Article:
Predictible Fakers

A Post review of Maliszewski's book Fakers:

Why are we so readily duped? The short answer is that con games confirm what we already want to believe. The made-up news stories and fudged memoirs fit certain "forms," as Maliszewski calls them: "Fictional journalism is essentially a careful imitation of journalistic forms. That is, the articles are convincing because they adhere closely to the unstated conventions, assumptions, and predilections of a particular publication, a particular kind of article, or a particular editor. Journalists who fake are extraordinarily sensitive to the ways in which their stories are a series of sometimes conventional, often routine forms."

Fakers derive their power from our own expectations and prejudices.  Stephen Glass's talent, writes Maliszewski, "lay less in the originality of his imagination than in his solicitous ability to seize on whatever the conventionally wise were chatting about at cocktail parties and repackage it in bright new containers, selling the palaver right back to them. Nobody was the wiser." Studied more closely, though, Glass's "wild inventions form a thin skin stretched over a fairly standard body of accepted truth and mainstream opinion. Glass's imagination is not, in other words, all that original. It is, in fact, crushingly banal. How else to explain his production of so many fabrications that deliver, in story after story, the shared assumptions of the editorial class in new and perhaps slightly surprising forms?" …

Joey Skaggs … adds that "my experience has shown me that most journalists don't want to screw up a good story with reality, and they will talk themselves out of questioning the story to death." As the saying goes, some stories are too good to check.  What fakers do, then, is simplify complexities; they feed our secret prejudices and beliefs. … Fake newspaper articles … tell us the stories we want to hear, rather than the stories that are really out there. As a result, emphasizes Maliszewski, they damage serious work, for "there are articles — real articles, these, about true subjects — that cannot be easily written or are not practical to publish simply because they don't fit one of the accepted forms."

In news, social science, and fiction consumers mainly want more vivid impressive detail to support pre-existing abstract conclusions.  To produce as much as possible, ambitious writers must be as sloppy as they can get away with.  Since news that challenges prior abstract conclusions is scrutinized more carefully, the ambitious prefer to avoid such scrutiny by avoiding abstractly-surprising news, unless it gets enough other rewards, which is rare.  And given this situation, writing about such costly news becomes a sign that you are not ambitious, and should be avoided.  These career pressures probably explain most conformity in such areas; no stronger conformity pressures are needed.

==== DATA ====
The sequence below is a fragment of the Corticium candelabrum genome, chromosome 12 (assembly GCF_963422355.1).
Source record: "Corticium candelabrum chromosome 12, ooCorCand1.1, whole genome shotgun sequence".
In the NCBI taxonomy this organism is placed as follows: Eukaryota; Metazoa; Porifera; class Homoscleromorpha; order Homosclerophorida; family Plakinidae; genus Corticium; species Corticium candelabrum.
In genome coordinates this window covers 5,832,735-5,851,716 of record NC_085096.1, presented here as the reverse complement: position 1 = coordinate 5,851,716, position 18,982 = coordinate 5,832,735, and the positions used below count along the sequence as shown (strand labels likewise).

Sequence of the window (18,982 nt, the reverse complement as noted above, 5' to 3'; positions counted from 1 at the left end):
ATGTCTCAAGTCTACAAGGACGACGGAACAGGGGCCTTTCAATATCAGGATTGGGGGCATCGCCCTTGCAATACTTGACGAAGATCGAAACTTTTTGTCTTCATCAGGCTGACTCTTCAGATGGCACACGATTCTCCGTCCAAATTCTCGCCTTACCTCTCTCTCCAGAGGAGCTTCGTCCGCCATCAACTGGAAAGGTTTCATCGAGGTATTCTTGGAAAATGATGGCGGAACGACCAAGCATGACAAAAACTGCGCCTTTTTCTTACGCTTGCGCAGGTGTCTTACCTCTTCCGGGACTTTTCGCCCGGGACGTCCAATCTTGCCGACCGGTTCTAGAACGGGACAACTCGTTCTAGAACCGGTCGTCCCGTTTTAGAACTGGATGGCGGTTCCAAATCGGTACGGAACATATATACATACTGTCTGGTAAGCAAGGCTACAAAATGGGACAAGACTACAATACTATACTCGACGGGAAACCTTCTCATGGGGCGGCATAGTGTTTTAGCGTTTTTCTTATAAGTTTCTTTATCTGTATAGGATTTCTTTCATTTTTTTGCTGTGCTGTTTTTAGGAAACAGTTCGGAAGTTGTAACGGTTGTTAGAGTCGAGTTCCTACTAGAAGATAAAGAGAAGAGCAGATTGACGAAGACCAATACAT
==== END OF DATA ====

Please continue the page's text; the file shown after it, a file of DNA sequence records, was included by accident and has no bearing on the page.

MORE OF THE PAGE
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  • Jonas Kocevar

    Admiration for a quality or an art can be so strong that it deters us from striving to possess it.
    Friedrich Nietzsche

  • Joe

    I so wanted this review to be fake, but alas, the book seems to exist.

  • http://zbooks.blogspot.com Zubon

    How closely does this book resemble your existing beliefs about the journalism profession?

    Of course, we all already know that The Hated Enemy is fudging the truth, science, etc. in furtherance of his irrational ends, and his followers fall for it because they want to believe lies about us. Amongst those lies are that our side is willfully lying to itself about them.

  • frelkins

    @Zubon

    we all already know that The Hated Enemy is fudging the truth, science, etc. in furtherance of his irrational end

    I’m feeling pretty certain that I’m the only regular here who has ever held a Capitol Hill press pass or been a member of the National Press Club. I appreciate your irony, but the reality seems from my experience to be one of signaling, truly. We all are what we read on they subway, and what news stories we chat about at cocktail parties or the watercooler.

    The editors “know” what they want to hear and they assign stories accordingly. Few journalists are trusted to do their own investigative work – most stories are assigned by the editorial team who have decided already what they will follow, based on the paper’s “outlook,” audience, or to keep up with competitors.